COAT AND TOP: CÉLINE. JEANS: DENIM X ALEXANDER WANG. EARRING: ERIN CONSIDINE. BELT: VINTAGE. STYLING: ELIN SVAN. HAIR: TOMO JIDAI FOR MOROCCAN OIL/STREETERS. MAKEUP: SALLY BRANKA/LGA MANAGEMENT. MANICURE: GINA EDWARDS FOR DIOR VERNIS/KATE RYAN. PRODUCTION: BO ZHANG. DIGITAL TECHNICIAN: ERICA CAPABIANCA.
“Millennials must become an activist generation. I hope we continue to grow our political capital, our voices, and our power, and that more people feel like there is a place for them in building a better society.”—Cameron Russell
OCCUPATION: Model, multimedia producer, and writer. I work at the intersection of technology, activism, art, and culture, figuring out ways to leverage the access fashion has given me to mass media to progress social justice, with a focus on climate change. I am consistently inspired by creators of culture who are creators of change. But I only became an activist when people started applying that word to me in the press. Same goes for the word feminist. I grew up in what would certainly be described as a feminist, activist household, but I don’t remember hearing those words. My mom always taught us to use as few resources as possible—we shopped for used clothing, took quick showers, and recycled sandwich bags. But we didn’t do those things because we were being green, rather we were being thoughtful and trying not to create waste. Sometimes I wonder if being labeled an activist nowadays has more to do with being public, with some degree of fame, than actually just living in a way that is considerate. That said, I’ve never been afraid to see myself as political. It makes me sad that the realm of the “political” has become so stigmatized and exclusive. Everyone is political whether they want to be or not. Silence is political, money is political, decisions about where we send our children to school, where we work, who we hire, the products we buy, the way we dress, the transportation we use—all of those are political choices. Millennials must become an activist generation. I hope we continue to grow our political capital, our voices, and our power, and that more people feel like there is a place for them in building a better society.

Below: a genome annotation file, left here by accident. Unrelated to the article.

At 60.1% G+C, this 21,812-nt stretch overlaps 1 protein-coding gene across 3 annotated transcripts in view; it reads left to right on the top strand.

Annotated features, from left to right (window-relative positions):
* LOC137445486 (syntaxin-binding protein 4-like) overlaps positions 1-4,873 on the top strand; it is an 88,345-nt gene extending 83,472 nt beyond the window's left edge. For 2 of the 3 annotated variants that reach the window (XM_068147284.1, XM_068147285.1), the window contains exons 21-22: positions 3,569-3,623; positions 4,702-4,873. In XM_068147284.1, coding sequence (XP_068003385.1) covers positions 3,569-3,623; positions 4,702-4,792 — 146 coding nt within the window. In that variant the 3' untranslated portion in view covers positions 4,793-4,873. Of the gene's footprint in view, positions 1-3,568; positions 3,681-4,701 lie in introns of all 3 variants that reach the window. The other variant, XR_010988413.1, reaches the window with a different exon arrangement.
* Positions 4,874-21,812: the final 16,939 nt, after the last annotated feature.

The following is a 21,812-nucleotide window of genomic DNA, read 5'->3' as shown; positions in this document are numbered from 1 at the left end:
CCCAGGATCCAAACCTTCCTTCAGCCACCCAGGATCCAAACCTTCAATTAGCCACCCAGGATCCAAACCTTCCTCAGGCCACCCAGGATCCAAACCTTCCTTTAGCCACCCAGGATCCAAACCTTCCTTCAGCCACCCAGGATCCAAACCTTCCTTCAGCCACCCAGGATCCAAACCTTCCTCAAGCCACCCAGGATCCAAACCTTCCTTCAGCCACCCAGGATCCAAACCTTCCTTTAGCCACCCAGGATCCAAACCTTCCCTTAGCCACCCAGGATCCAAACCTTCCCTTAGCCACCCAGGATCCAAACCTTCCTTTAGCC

WHAT ARE THE GREATEST CHALLENGES FACING US TODAY? The big answer is climate change. The one degree the world has already warmed is forcing millions to migrate, millions to go hungry, violence, war, mass evacuations, the list goes on. For a while, I really didn’t see a place for myself in the climate movement. My friends and I would have this conversation, “Why are we so engaged with other types of injustice, but so unmoved by climate justice? Our generation produced the Dreamers, the Black Lives Matter movement, Occupy Wall Street, a resurgence of feminism. Why haven’t we seen a massive climate movement?” But we have been fighting the right fights all along. The reason our governments haven’t taken sufficient action on climate change is that they put short-term economic gain before the lives of women and children, people who are black and brown, and people who are living in poverty; that’s the injustice our generation has been fighting. I think what we need right now, more than a piece of legislation, is more people who want change.